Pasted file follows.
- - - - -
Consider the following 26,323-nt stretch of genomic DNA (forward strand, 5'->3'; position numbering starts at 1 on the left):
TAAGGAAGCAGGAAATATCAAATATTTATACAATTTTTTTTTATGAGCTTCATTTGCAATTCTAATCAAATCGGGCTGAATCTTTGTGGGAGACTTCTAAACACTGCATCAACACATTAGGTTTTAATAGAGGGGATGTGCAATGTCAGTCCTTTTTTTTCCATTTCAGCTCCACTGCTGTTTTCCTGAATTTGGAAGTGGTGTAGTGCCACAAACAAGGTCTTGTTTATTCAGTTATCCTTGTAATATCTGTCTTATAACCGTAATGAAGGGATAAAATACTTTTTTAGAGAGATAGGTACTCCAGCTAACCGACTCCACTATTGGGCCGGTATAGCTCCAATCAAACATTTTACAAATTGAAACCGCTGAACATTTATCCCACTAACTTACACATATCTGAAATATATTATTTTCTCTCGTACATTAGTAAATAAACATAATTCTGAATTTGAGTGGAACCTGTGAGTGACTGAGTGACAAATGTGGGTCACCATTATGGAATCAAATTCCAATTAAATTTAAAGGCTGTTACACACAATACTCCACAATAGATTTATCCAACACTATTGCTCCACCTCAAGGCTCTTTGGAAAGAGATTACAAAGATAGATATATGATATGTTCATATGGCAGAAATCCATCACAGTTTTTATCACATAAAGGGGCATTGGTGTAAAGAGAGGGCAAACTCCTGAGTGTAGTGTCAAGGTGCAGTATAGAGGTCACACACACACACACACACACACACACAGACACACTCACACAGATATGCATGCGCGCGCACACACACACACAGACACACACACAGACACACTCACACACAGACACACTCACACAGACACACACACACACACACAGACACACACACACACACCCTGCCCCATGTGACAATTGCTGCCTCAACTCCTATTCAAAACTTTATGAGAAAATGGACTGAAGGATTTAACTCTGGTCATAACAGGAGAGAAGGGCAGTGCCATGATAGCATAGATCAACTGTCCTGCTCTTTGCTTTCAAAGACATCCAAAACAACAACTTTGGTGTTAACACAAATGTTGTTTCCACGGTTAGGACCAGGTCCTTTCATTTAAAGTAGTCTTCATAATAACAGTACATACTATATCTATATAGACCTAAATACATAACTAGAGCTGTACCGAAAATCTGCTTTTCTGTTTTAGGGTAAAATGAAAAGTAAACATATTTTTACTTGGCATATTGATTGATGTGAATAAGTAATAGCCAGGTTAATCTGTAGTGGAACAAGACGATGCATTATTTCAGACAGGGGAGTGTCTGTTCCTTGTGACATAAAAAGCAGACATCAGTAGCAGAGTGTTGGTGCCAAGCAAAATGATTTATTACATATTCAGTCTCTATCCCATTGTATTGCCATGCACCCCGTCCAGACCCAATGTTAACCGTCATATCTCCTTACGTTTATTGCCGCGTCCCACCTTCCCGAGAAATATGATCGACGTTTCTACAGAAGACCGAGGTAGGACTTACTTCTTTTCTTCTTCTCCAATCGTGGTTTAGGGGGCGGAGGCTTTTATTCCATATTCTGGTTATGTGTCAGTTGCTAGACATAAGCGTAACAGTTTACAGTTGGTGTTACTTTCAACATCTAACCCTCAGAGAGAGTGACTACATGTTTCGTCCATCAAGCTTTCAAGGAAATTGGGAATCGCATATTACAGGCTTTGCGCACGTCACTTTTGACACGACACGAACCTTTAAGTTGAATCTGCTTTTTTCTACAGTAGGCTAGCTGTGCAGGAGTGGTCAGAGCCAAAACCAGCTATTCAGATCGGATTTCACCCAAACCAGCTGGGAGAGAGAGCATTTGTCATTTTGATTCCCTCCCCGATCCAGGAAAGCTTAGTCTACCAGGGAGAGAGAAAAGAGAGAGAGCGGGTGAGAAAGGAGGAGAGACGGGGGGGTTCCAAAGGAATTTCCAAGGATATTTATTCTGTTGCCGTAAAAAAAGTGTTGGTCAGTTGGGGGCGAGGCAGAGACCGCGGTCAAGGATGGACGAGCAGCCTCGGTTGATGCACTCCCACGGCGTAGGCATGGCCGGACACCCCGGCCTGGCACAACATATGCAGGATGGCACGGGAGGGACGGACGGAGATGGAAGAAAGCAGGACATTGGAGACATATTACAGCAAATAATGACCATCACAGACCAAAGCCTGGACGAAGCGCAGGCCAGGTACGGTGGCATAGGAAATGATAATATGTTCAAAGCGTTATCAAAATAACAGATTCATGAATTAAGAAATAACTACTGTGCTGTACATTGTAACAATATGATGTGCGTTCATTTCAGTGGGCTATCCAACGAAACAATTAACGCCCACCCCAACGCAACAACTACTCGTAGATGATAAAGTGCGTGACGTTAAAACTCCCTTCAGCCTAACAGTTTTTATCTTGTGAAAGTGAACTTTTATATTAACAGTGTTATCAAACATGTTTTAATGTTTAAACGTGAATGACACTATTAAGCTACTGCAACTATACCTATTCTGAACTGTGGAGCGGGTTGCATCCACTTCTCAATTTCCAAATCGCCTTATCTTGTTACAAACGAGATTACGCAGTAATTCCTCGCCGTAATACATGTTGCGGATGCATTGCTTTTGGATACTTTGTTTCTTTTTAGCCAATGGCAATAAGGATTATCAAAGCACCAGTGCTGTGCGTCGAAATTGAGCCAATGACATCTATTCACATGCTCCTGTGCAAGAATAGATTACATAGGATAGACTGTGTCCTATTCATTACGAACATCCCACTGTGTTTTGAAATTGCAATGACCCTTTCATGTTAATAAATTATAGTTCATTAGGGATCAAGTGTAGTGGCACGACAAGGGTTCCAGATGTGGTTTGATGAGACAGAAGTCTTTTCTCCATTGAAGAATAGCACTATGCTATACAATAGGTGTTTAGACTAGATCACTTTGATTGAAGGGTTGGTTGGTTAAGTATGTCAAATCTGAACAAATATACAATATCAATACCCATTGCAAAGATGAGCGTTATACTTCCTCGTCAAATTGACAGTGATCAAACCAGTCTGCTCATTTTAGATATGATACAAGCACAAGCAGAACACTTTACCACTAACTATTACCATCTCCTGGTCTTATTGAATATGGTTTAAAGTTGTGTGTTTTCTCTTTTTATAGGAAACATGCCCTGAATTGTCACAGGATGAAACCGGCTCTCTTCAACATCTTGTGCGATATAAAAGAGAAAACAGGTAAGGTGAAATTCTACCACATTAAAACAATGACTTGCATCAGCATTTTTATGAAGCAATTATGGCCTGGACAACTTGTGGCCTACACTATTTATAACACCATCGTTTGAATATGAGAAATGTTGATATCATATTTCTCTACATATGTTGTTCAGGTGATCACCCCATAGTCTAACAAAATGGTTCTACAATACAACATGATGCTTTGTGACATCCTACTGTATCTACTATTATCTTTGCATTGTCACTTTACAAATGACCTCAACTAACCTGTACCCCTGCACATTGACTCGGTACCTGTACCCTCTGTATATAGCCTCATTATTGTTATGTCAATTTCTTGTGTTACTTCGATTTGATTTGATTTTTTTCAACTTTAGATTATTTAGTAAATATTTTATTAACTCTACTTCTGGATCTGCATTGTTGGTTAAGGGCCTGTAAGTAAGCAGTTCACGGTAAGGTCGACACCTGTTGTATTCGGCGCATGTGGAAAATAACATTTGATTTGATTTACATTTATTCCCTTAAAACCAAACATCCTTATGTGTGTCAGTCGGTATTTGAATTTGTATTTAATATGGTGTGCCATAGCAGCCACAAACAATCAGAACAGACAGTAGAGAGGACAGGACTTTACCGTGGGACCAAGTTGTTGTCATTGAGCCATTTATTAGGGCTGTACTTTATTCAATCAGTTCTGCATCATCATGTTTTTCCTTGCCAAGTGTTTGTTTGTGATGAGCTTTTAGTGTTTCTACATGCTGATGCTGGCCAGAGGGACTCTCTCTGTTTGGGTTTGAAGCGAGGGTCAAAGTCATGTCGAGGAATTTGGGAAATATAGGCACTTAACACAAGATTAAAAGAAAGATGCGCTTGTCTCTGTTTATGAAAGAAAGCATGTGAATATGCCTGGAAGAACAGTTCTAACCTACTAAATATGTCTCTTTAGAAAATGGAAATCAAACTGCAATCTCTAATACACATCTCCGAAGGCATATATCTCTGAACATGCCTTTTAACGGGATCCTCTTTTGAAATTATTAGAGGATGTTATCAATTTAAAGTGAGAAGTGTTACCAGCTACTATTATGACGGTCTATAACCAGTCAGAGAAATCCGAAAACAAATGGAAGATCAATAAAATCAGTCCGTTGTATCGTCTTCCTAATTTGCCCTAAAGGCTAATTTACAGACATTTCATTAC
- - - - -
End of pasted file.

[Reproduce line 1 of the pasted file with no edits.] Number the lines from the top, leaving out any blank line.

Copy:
Consider the following 26,323-nt stretch of genomic DNA (forward strand, 5'->3'; position numbering starts at 1 on the left):